The Best Squat Variation for Athletes

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You walk into the gym, you have 25 minutes to train. That’s it. You compete in a field sport, you MUST take advantage of the time you have and you must optimize your transfer of training. What is the best exercise to perform? What is the best squat and strength exercise you can perform in just 25 minutes? Is there one squat variation that will carry over more than any other? Absolutely!

Physical Adaptations

 
 
 

Strength coaches need to constantly focus on what the actual goal is of their training program. What adaptations must the athlete have to perform best in their particular sport? Often times, it is very easy to get carried away with a weight on the bar, speed on the turf, the height of a jump, these are all quantifiable tasks that can stimulate massive adaptations. BUT, are those adaptations specific to big performances on a playing field?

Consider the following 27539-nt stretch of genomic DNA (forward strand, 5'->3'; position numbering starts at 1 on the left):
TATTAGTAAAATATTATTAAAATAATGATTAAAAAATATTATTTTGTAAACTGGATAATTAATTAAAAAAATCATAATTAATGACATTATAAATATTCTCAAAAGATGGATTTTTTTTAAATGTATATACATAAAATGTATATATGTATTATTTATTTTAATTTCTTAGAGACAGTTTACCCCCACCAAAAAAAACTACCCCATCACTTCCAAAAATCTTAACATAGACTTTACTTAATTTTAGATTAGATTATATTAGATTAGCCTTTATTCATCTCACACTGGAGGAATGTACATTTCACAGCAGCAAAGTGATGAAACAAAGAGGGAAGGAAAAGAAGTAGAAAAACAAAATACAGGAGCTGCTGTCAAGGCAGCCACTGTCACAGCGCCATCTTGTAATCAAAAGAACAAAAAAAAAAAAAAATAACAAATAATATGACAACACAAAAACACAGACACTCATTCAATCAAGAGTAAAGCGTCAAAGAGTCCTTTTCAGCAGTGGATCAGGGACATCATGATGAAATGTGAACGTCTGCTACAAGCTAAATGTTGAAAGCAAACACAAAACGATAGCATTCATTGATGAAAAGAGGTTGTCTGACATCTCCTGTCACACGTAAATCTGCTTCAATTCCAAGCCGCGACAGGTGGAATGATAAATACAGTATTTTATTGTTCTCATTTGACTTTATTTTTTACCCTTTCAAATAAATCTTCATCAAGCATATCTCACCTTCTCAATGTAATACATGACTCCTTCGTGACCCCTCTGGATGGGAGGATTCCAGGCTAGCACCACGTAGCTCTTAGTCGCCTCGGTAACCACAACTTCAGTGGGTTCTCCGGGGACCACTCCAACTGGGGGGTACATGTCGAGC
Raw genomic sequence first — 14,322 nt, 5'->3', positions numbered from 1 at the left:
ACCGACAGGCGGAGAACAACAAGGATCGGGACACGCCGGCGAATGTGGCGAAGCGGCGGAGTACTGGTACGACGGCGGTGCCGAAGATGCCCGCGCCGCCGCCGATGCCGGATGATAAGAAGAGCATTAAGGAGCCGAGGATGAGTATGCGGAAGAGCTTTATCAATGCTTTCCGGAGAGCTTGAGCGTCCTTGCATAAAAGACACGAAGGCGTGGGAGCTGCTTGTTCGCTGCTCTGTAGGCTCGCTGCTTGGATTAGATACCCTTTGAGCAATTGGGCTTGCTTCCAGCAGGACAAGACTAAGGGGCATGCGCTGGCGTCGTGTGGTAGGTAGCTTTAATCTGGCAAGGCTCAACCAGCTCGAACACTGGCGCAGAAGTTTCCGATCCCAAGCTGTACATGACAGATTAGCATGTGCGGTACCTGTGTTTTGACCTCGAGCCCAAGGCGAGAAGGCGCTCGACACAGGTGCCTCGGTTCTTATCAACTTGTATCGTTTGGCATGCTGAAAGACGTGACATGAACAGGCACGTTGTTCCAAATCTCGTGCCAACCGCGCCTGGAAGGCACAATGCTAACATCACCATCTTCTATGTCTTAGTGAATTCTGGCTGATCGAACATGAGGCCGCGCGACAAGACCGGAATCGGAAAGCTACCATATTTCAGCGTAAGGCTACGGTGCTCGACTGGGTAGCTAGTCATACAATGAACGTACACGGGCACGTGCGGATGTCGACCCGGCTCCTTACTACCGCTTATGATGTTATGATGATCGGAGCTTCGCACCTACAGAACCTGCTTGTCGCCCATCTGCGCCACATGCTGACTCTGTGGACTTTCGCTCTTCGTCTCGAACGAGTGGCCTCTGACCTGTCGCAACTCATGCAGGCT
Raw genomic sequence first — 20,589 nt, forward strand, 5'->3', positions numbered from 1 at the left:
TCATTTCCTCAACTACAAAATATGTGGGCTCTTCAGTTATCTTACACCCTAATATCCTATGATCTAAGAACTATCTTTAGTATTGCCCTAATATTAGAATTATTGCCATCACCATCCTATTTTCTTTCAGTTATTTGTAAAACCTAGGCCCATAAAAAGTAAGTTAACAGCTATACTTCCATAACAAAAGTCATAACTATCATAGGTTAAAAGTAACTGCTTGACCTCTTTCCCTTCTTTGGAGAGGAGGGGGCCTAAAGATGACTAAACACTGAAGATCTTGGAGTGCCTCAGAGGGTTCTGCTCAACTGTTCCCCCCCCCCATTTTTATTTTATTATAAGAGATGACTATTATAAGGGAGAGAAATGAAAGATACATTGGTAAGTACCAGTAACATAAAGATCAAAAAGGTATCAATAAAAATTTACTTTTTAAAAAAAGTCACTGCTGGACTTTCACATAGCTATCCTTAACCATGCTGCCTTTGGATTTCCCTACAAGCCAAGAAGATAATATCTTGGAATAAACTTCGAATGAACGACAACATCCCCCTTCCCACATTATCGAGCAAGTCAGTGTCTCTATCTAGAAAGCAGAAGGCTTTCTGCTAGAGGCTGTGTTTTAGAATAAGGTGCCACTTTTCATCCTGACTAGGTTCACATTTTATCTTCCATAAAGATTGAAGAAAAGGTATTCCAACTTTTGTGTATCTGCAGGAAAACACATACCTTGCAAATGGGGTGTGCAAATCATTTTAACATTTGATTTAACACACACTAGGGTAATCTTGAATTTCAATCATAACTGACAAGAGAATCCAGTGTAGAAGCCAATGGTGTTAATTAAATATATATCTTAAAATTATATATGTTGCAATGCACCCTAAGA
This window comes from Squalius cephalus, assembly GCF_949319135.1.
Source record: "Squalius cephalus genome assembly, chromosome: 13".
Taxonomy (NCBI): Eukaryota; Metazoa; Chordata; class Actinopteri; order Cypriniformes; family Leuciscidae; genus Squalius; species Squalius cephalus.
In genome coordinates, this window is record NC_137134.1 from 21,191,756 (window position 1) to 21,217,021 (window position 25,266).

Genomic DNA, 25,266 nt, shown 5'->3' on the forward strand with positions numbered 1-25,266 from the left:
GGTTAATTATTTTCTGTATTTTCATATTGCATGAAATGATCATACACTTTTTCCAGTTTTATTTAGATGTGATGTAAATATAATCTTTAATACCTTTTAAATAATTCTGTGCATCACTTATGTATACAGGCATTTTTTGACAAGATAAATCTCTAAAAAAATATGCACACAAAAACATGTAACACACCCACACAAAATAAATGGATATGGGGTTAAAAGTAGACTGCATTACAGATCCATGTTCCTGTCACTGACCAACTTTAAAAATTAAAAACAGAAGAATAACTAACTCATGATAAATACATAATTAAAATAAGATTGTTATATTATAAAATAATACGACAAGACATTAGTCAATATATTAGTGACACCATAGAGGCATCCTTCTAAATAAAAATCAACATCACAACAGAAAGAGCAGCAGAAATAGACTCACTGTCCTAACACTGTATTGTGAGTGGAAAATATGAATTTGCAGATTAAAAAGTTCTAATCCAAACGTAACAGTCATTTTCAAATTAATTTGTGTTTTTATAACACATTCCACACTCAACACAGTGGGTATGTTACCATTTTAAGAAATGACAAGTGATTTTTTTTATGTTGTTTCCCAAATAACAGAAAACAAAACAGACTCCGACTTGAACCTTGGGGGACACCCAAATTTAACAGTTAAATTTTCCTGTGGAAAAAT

One of the biggest key factors in stimulating physical adaptations is understanding what is needed and understanding what exercises transfer best to a greater population of athletes. Comprehending the fact that 90% of sports have a unilateral facet to their training and then analyzing the best way to improve the unilateral performance, can generate massive physical adaptations that will ultimately drive the athlete down an incredible path of greatness.